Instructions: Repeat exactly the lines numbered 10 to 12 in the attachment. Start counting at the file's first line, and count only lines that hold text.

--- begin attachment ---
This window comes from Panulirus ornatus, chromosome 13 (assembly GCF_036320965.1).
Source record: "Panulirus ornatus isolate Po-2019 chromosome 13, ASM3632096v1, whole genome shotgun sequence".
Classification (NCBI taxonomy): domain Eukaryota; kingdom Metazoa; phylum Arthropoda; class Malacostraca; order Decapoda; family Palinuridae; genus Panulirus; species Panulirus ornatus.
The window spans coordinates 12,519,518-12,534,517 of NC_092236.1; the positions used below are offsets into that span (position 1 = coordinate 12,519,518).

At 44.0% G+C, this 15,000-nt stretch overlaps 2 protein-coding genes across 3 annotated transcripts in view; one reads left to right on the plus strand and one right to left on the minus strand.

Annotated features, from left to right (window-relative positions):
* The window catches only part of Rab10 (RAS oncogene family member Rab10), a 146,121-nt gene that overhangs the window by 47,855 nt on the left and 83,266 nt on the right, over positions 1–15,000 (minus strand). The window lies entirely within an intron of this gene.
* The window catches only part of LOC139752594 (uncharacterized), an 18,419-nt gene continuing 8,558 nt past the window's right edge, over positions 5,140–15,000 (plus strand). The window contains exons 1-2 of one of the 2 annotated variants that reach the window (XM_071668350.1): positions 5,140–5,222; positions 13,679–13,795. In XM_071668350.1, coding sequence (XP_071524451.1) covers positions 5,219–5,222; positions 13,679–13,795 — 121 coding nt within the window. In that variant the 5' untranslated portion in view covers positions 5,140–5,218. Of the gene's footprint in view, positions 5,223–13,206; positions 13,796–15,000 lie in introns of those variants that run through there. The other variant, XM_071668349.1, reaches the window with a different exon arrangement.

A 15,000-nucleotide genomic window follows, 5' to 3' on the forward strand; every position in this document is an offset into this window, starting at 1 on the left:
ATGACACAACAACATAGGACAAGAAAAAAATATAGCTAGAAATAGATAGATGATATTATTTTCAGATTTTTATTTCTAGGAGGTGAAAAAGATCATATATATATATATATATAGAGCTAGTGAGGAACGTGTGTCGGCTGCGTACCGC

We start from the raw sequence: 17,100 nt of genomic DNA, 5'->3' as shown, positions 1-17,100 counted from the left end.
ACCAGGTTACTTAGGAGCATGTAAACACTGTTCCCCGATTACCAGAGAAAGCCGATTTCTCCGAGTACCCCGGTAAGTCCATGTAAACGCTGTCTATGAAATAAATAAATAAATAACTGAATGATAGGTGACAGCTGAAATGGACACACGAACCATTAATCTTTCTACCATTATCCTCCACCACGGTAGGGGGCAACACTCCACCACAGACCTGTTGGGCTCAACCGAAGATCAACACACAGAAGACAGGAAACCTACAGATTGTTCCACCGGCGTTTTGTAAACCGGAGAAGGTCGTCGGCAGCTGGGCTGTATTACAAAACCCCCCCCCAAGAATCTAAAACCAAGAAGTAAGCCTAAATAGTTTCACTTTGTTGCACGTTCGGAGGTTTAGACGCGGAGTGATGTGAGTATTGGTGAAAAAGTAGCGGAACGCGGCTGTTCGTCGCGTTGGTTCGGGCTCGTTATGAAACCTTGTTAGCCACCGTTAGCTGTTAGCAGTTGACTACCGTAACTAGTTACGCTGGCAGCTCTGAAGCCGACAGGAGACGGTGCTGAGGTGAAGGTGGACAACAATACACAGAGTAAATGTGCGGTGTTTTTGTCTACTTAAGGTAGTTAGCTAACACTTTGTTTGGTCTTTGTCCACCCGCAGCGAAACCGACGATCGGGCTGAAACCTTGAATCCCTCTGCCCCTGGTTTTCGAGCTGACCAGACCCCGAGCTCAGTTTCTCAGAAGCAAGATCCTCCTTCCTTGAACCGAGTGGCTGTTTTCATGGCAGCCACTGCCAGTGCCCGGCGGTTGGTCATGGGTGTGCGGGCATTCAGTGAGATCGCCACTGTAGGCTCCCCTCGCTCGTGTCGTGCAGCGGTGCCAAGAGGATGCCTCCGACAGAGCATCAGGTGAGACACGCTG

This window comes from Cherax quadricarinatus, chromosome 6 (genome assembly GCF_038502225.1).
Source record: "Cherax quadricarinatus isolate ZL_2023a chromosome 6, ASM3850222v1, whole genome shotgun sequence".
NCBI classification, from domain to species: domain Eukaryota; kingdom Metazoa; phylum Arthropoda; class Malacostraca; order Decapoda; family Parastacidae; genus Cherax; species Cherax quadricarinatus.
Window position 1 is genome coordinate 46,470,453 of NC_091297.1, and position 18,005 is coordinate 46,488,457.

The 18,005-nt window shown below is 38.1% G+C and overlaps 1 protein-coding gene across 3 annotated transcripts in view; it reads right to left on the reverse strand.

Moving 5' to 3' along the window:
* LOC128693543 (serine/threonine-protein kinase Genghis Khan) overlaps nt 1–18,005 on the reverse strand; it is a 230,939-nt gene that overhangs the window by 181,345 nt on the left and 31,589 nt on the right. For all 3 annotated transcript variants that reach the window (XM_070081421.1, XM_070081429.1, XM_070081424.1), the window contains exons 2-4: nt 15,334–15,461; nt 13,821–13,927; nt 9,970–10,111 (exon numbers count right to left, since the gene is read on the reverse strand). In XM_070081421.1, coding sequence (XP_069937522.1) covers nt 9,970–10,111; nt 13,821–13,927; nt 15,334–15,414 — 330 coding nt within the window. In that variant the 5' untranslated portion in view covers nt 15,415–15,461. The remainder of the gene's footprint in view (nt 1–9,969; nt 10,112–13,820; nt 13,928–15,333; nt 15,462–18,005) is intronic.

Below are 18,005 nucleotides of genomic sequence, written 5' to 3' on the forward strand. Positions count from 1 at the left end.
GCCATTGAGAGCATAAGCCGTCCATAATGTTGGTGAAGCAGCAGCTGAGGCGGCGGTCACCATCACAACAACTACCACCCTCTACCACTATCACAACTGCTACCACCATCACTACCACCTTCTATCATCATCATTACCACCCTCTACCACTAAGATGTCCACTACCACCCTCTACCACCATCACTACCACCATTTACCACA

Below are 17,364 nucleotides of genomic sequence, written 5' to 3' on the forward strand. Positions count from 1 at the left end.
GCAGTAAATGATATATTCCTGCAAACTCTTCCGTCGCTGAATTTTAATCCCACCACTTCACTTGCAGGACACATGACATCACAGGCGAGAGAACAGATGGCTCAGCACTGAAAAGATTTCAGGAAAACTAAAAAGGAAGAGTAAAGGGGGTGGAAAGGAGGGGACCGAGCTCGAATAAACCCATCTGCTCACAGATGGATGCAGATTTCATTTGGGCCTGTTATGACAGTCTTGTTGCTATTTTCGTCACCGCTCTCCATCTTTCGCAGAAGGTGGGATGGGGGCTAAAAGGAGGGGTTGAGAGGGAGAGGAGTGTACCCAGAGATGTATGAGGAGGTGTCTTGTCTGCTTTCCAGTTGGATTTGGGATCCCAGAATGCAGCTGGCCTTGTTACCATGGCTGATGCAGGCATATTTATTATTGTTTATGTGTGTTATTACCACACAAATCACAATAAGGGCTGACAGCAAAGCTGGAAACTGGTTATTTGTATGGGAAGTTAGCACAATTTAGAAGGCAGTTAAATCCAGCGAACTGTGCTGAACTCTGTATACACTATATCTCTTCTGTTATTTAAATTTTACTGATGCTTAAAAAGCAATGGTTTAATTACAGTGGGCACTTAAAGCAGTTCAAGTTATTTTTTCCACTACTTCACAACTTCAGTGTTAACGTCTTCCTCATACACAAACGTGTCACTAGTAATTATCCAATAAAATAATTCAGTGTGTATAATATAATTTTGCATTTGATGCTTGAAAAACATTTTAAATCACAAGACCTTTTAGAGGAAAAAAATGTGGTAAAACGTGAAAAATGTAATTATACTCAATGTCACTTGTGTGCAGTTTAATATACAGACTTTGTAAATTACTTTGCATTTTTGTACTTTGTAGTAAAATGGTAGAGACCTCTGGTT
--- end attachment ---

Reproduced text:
ATGACACAACAACATAGGACAAGAAAAAAATATAGCTAGAAATAGATAGATGATATTATTTTCAGATTTTTATTTCTAGGAGGTGAAAAAGATCATATATATATATATATATAGAGCTAGTGAGGAACGTGTGTCGGCTGCGTACCGC

We start from the raw sequence: 17,100 nt of genomic DNA, 5'->3' as shown, positions 1-17,100 counted from the left end.
ACCAGGTTACTTAGGAGCATGTAAACACTGTTCCCCGATTACCAGAGAAAGCCGATTTCTCCGAGTACCCCGGTAAGTCCATGTAAACGCTGTCTATGAAATAAATAAATAAATAACTGAATGATAGGTGACAGCTGAAATGGACACACGAACCATTAATCTTTCTACCATTATCCTCCACCACGGTAGGGGGCAACACTCCACCACAGACCTGTTGGGCTCAACCGAAGATCAACACACAGAAGACAGGAAACCTACAGATTGTTCCACCGGCGTTTTGTAAACCGGAGAAGGTCGTCGGCAGCTGGGCTGTATTACAAAACCCCCCCCCAAGAATCTAAAACCAAGAAGTAAGCCTAAATAGTTTCACTTTGTTGCACGTTCGGAGGTTTAGACGCGGAGTGATGTGAGTATTGGTGAAAAAGTAGCGGAACGCGGCTGTTCGTCGCGTTGGTTCGGGCTCGTTATGAAACCTTGTTAGCCACCGTTAGCTGTTAGCAGTTGACTACCGTAACTAGTTACGCTGGCAGCTCTGAAGCCGACAGGAGACGGTGCTGAGGTGAAGGTGGACAACAATACACAGAGTAAATGTGCGGTGTTTTTGTCTACTTAAGGTAGTTAGCTAACACTTTGTTTGGTCTTTGTCCACCCGCAGCGAAACCGACGATCGGGCTGAAACCTTGAATCCCTCTGCCCCTGGTTTTCGAGCTGACCAGACCCCGAGCTCAGTTTCTCAGAAGCAAGATCCTCCTTCCTTGAACCGAGTGGCTGTTTTCATGGCAGCCACTGCCAGTGCCCGGCGGTTGGTCATGGGTGTGCGGGCATTCAGTGAGATCGCCACTGTAGGCTCCCCTCGCTCGTGTCGTGCAGCGGTGCCAAGAGGATGCCTCCGACAGAGCATCAGGTGAGACACGCTG